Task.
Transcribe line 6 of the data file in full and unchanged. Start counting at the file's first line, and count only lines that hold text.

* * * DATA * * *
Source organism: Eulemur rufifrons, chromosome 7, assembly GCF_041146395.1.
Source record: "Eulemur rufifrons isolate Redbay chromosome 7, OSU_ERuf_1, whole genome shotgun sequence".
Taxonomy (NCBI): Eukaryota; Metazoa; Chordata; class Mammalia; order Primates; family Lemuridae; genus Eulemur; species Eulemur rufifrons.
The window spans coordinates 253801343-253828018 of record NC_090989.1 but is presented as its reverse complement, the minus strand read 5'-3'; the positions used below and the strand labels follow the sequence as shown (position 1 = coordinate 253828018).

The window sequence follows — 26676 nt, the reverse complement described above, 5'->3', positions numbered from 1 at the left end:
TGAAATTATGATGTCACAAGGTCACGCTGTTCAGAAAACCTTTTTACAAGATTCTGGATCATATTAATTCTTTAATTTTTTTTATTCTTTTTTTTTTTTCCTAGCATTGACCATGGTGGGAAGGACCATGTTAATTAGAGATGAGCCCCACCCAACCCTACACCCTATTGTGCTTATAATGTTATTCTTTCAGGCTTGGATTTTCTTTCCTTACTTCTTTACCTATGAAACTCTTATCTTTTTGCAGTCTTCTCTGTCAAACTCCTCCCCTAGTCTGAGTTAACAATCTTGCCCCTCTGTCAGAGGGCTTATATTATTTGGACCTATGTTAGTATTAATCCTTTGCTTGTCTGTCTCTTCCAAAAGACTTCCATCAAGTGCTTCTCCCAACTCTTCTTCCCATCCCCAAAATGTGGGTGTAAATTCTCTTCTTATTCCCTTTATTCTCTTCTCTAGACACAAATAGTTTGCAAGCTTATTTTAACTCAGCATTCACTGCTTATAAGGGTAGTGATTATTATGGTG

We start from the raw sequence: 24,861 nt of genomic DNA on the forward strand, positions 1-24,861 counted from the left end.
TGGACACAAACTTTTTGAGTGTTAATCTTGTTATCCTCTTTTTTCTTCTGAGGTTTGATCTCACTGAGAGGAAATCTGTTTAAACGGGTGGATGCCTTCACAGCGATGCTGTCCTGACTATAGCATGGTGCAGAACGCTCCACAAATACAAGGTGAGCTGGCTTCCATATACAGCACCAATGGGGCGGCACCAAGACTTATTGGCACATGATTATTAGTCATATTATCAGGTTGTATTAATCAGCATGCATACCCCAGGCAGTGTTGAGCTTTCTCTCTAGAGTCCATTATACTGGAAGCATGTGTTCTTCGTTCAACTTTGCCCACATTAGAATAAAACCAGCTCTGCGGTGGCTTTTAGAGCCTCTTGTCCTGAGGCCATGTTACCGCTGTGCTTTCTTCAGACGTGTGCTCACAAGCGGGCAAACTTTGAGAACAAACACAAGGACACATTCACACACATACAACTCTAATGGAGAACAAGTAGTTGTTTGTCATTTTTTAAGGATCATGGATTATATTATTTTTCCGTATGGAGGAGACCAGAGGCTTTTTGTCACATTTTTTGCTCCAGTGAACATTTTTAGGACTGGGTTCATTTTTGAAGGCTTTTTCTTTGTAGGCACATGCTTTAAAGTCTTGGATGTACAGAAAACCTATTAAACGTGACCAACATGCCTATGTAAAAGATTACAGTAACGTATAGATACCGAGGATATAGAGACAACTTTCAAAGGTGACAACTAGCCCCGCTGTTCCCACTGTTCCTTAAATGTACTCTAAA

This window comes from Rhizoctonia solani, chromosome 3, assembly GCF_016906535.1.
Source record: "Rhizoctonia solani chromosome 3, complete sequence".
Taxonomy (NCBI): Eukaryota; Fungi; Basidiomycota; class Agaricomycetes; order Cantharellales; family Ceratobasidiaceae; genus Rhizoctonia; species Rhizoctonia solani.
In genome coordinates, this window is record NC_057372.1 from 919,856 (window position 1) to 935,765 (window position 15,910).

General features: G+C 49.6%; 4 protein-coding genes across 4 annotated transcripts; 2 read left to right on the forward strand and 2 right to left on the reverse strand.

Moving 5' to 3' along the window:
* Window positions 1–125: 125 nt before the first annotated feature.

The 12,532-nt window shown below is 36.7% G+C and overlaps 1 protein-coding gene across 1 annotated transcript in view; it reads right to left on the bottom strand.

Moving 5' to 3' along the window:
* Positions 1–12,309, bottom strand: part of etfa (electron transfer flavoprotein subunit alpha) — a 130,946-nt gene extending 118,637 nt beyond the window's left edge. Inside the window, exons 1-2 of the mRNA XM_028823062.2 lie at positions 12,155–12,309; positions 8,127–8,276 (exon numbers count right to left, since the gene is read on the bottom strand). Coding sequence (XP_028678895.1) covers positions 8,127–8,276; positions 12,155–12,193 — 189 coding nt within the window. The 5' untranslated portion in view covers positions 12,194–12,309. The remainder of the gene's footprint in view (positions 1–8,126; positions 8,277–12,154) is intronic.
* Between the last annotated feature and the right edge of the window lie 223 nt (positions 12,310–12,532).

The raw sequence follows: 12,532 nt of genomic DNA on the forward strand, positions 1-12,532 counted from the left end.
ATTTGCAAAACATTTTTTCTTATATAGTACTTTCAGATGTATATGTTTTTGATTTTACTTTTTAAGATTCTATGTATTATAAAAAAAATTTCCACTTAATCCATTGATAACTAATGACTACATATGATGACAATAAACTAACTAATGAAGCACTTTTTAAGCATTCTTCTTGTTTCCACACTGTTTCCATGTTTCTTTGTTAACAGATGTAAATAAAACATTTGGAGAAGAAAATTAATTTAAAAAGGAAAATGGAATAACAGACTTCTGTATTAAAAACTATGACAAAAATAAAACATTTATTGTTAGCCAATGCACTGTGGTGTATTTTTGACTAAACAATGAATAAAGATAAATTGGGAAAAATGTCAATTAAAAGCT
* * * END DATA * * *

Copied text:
TGAAATTATGATGTCACAAGGTCACGCTGTTCAGAAAACCTTTTTACAAGATTCTGGATCATATTAATTCTTTAATTTTTTTTATTCTTTTTTTTTTTTCCTAGCATTGACCATGGTGGGAAGGACCATGTTAATTAGAGATGAGCCCCACCCAACCCTACACCCTATTGTGCTTATAATGTTATTCTTTCAGGCTTGGATTTTCTTTCCTTACTTCTTTACCTATGAAACTCTTATCTTTTTGCAGTCTTCTCTGTCAAACTCCTCCCCTAGTCTGAGTTAACAATCTTGCCCCTCTGTCAGAGGGCTTATATTATTTGGACCTATGTTAGTATTAATCCTTTGCTTGTCTGTCTCTTCCAAAAGACTTCCATCAAGTGCTTCTCCCAACTCTTCTTCCCATCCCCAAAATGTGGGTGTAAATTCTCTTCTTATTCCCTTTATTCTCTTCTCTAGACACAAATAGTTTGCAAGCTTATTTTAACTCAGCATTCACTGCTTATAAGGGTAGTGATTATTATGGTG